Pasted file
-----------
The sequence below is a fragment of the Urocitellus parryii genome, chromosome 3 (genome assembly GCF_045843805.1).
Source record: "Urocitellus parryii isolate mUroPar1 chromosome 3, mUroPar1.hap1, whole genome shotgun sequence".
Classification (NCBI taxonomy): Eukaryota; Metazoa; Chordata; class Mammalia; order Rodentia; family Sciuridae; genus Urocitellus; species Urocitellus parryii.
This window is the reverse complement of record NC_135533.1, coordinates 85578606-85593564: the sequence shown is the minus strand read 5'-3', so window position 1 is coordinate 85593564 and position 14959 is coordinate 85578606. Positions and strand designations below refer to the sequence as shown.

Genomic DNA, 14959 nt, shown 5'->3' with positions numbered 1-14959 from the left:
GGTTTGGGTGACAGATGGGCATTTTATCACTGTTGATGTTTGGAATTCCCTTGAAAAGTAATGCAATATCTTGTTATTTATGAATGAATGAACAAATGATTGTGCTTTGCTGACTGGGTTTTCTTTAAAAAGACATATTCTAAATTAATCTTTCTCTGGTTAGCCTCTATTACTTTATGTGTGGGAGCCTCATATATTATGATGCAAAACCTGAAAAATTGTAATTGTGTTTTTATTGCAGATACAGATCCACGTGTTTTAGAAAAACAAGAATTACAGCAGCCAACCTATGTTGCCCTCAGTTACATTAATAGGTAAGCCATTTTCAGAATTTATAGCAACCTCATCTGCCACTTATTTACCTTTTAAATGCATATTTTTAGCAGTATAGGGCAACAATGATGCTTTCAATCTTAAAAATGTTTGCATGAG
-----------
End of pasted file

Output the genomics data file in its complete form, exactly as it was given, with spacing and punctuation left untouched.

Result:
The sequence below is a fragment of the Urocitellus parryii genome, chromosome 3 (genome assembly GCF_045843805.1).
Source record: "Urocitellus parryii isolate mUroPar1 chromosome 3, mUroPar1.hap1, whole genome shotgun sequence".
Classification (NCBI taxonomy): Eukaryota; Metazoa; Chordata; class Mammalia; order Rodentia; family Sciuridae; genus Urocitellus; species Urocitellus parryii.
This window is the reverse complement of record NC_135533.1, coordinates 85578606-85593564: the sequence shown is the minus strand read 5'-3', so window position 1 is coordinate 85593564 and position 14959 is coordinate 85578606. Positions and strand designations below refer to the sequence as shown.

Genomic DNA, 14959 nt, shown 5'->3' with positions numbered 1-14959 from the left:
GGTTTGGGTGACAGATGGGCATTTTATCACTGTTGATGTTTGGAATTCCCTTGAAAAGTAATGCAATATCTTGTTATTTATGAATGAATGAACAAATGATTGTGCTTTGCTGACTGGGTTTTCTTTAAAAAGACATATTCTAAATTAATCTTTCTCTGGTTAGCCTCTATTACTTTATGTGTGGGAGCCTCATATATTATGATGCAAAACCTGAAAAATTGTAATTGTGTTTTTATTGCAGATACAGATCCACGTGTTTTAGAAAAACAAGAATTACAGCAGCCAACCTATGTTGCCCTCAGTTACATTAATAGGTAAGCCATTTTCAGAATTTATAGCAACCTCATCTGCCACTTATTTACCTTTTAAATGCATATTTTTAGCAGTATAGGGCAACAATGATGCTTTCAATCTTAAAAATGTTTGCATGAG